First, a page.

This article was published on European Alternatives on October 3, 2022.
“Complaining is fine, but some people must have voted her if she’s won the elections!”. Last Tuesday, two days after Italy’s election day, a woman cashier working in one of Florence’s Coop supermarkets blurted out a simple truth while serving a client. It seemed the cashier was tired of keeping collecting comments of concern from clients while they were paying, as if nobody had voted for Ms. Giorgia Meloni, at least among the Coop’s shoppers. Tuscany, one of the traditionally “red regions” of my country, registered 10 out of 13 first-past-the-post electoral constituencies (Chamber of Deputies and Senate together) allocated to the right-wing coalition: an historical collapse. Maybe, Coop’s clients who voted for Ms. Meloni & co. have kept their mouths shut, knowing that they are shopping in an historical cooperative venture following principles of social economy; or maybe all right-wing voters go shopping in private supermarkets. What is appealing is that people do not talk so much about the results on the street, as if it were all expected or inescapable. And those who have always identified with the progressive camp, like myself, feel anger and frustration, and realize that Italy is a conservative society, where ideologies have been buried by new generations, and fears have an easy grip on older generations, who represent the largest majority of Italian citizens.
In the last weeks, analysts have been producing dozens of assessments and forecasts on the evolution of the political preferences in Italy, but ideas about what to do for defending a progressive offer in the Italian political market are confuse, as it can only be after such a a rightward turn of the electorate. And yet, if we want to revive the enthousiasm of antifascist and democratic forces, we can no longer be satisfied with the carousel around the candidates for the next secretary general of Partito Democratico (PD). Other fundamental aspects should be addressed.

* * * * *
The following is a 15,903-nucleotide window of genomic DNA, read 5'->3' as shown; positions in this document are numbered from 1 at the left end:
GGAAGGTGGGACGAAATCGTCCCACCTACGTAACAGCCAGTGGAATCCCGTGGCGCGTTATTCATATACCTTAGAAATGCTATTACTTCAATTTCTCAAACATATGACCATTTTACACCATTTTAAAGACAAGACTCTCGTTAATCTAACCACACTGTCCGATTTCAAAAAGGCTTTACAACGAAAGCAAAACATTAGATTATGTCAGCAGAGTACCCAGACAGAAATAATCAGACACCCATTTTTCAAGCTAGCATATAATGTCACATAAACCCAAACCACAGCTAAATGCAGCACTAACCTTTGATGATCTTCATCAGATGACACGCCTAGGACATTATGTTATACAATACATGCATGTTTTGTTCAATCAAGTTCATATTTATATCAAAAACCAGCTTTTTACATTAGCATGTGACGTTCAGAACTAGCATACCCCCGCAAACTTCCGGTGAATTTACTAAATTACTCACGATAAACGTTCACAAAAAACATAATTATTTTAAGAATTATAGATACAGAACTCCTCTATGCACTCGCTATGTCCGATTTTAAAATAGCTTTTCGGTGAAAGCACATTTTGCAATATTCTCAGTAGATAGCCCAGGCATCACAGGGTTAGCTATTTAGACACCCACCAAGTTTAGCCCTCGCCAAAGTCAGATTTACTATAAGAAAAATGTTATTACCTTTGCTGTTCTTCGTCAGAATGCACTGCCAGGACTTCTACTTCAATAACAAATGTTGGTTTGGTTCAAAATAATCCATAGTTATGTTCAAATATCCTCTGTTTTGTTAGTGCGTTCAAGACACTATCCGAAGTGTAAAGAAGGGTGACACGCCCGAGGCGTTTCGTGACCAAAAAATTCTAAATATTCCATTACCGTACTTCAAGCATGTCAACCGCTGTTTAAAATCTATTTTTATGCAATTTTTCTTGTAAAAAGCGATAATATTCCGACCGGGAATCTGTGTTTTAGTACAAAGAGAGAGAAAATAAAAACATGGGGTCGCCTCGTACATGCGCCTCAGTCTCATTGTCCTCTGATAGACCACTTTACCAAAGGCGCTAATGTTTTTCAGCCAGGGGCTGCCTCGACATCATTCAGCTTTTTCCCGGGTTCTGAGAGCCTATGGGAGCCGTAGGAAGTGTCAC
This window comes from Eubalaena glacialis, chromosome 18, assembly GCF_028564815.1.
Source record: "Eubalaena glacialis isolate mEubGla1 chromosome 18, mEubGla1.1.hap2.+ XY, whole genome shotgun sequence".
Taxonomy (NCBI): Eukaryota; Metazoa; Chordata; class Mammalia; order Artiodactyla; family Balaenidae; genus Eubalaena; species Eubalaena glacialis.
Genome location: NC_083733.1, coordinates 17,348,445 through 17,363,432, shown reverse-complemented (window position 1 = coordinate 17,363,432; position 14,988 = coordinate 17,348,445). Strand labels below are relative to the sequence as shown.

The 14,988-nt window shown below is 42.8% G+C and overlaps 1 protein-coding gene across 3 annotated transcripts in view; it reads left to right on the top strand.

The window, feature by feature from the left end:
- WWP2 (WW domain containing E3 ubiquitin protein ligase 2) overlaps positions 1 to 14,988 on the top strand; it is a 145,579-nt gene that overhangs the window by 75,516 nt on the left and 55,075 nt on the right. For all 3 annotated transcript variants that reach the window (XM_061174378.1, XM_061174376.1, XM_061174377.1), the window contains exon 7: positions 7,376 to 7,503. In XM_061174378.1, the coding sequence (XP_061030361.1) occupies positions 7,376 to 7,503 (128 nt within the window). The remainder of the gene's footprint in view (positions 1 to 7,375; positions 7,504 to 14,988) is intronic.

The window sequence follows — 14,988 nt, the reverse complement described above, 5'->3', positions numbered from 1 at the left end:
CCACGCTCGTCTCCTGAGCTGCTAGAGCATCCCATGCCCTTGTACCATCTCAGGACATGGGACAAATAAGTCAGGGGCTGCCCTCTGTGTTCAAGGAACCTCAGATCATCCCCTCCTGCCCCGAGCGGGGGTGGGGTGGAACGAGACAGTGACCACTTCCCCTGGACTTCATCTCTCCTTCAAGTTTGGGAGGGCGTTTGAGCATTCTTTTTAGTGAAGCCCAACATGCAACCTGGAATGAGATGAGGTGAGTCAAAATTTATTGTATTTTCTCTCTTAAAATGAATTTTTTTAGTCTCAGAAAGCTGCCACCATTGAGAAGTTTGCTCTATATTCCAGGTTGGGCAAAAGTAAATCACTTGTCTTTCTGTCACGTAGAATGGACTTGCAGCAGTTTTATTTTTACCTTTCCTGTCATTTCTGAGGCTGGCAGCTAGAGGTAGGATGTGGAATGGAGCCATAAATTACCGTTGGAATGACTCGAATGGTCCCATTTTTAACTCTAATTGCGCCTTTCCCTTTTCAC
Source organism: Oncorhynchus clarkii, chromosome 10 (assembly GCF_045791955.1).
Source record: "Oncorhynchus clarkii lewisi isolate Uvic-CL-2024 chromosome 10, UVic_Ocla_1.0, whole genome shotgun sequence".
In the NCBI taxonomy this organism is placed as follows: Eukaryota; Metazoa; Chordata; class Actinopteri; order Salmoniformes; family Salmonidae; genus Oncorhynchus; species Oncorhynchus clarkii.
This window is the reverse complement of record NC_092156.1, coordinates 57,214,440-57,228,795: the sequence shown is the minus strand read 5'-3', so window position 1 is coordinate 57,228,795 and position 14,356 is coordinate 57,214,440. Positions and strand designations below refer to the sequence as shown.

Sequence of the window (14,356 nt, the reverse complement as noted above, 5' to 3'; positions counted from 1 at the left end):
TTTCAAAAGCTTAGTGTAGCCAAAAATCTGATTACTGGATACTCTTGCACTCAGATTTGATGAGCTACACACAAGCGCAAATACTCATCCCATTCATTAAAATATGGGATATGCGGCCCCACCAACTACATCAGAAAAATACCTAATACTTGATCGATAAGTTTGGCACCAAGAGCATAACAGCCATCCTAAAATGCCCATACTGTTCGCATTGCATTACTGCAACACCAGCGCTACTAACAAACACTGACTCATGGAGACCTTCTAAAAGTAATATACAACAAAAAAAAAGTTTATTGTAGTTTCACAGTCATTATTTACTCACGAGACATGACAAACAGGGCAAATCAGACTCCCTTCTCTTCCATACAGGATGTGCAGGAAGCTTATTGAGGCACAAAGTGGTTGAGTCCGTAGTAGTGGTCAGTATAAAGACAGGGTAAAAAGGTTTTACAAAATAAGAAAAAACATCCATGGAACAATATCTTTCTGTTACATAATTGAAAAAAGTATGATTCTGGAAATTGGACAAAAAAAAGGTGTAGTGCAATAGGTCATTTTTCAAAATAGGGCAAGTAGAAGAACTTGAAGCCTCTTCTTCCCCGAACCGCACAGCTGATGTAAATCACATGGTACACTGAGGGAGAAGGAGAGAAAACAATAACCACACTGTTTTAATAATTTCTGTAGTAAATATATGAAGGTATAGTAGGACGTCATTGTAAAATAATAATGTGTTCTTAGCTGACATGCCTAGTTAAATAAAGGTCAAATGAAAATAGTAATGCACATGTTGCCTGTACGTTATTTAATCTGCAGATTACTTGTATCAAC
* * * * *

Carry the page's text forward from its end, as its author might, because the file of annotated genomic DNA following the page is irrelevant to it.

The first thing which comes to my mind borders on “To Be or not To Be” Hamlet’s question: why should we need a progressive camp, what for? Do we really need it or can we do without it? We Italians have gotten used to do without it, because no radical reforms in that direction have taken place in the country over the past two decades (with probably the exception of the public response to the Covid-19 pandemic). A progressive camp should be there for restoring social justice, preserving equal access to fundamental services, protecting civil liberties and democratic rights, and preserving the Earth for the next generations, but I do not recall any similar leading reform or advanced law that the world envies us. And that, despite the fact that center-left political parties, who do not identify with the current Meloni-Salvini-Berlusconi triad, have been running national governments for years. Formed in 2007 from the merger of the Left Democrats and Centrists, the PD was until 2018 the largest party in Italy and, with some interruptions (fourth Berlusconi’s government; first Conte’s government between the Five Stars Movement and the Northern League), it has ruled the country for the rest of the time. People have simply identified the leading political force of the progressive camp and its satellites with the establishment… Examples of advanced reforms that were never implemented and that the world would envy us are not lacking: Shifting citizenship rules from the ius sanguinis (blood related) to the ius soli (birthplace related) principle; taxation on large profits to finance economy’s ecological transition; legalising migration through partnerships with the Southern neighbour countries; substantial investment increase in public health care; drastically reduce the wage gap between managers and employees; a ban on land urbanisation; or a 100% renewable energy option – just to mention a few.